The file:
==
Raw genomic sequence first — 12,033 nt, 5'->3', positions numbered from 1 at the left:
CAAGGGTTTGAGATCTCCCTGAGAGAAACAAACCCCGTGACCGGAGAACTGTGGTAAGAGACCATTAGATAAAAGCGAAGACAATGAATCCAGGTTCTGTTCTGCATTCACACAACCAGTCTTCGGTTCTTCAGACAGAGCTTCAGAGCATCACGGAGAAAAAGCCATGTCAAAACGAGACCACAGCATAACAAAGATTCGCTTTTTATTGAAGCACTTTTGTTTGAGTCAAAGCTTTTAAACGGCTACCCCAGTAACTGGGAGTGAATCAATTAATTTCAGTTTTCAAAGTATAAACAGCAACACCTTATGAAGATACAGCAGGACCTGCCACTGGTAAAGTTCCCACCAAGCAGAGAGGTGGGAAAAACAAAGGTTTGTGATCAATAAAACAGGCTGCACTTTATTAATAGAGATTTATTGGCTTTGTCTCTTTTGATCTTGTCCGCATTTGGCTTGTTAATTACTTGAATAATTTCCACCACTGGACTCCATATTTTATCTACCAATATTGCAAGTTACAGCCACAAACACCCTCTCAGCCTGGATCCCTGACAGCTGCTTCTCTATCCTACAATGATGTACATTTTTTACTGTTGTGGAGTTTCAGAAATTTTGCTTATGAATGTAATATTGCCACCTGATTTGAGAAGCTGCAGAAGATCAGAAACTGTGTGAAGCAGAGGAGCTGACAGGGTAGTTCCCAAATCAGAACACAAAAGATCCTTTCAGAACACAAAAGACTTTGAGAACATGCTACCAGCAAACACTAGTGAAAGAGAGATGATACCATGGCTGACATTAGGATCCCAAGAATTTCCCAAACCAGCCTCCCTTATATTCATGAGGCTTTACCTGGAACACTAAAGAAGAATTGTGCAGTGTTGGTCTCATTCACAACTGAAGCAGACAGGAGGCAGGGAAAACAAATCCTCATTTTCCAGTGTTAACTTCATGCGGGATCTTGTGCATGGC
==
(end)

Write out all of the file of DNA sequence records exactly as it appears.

Raw genomic sequence first — 12,033 nt, 5'->3', positions numbered from 1 at the left:
CAAGGGTTTGAGATCTCCCTGAGAGAAACAAACCCCGTGACCGGAGAACTGTGGTAAGAGACCATTAGATAAAAGCGAAGACAATGAATCCAGGTTCTGTTCTGCATTCACACAACCAGTCTTCGGTTCTTCAGACAGAGCTTCAGAGCATCACGGAGAAAAAGCCATGTCAAAACGAGACCACAGCATAACAAAGATTCGCTTTTTATTGAAGCACTTTTGTTTGAGTCAAAGCTTTTAAACGGCTACCCCAGTAACTGGGAGTGAATCAATTAATTTCAGTTTTCAAAGTATAAACAGCAACACCTTATGAAGATACAGCAGGACCTGCCACTGGTAAAGTTCCCACCAAGCAGAGAGGTGGGAAAAACAAAGGTTTGTGATCAATAAAACAGGCTGCACTTTATTAATAGAGATTTATTGGCTTTGTCTCTTTTGATCTTGTCCGCATTTGGCTTGTTAATTACTTGAATAATTTCCACCACTGGACTCCATATTTTATCTACCAATATTGCAAGTTACAGCCACAAACACCCTCTCAGCCTGGATCCCTGACAGCTGCTTCTCTATCCTACAATGATGTACATTTTTTACTGTTGTGGAGTTTCAGAAATTTTGCTTATGAATGTAATATTGCCACCTGATTTGAGAAGCTGCAGAAGATCAGAAACTGTGTGAAGCAGAGGAGCTGACAGGGTAGTTCCCAAATCAGAACACAAAAGATCCTTTCAGAACACAAAAGACTTTGAGAACATGCTACCAGCAAACACTAGTGAAAGAGAGATGATACCATGGCTGACATTAGGATCCCAAGAATTTCCCAAACCAGCCTCCCTTATATTCATGAGGCTTTACCTGGAACACTAAAGAAGAATTGTGCAGTGTTGGTCTCATTCACAACTGAAGCAGACAGGAGGCAGGGAAAACAAATCCTCATTTTCCAGTGTTAACTTCATGCGGGATCTTGTGCATGGC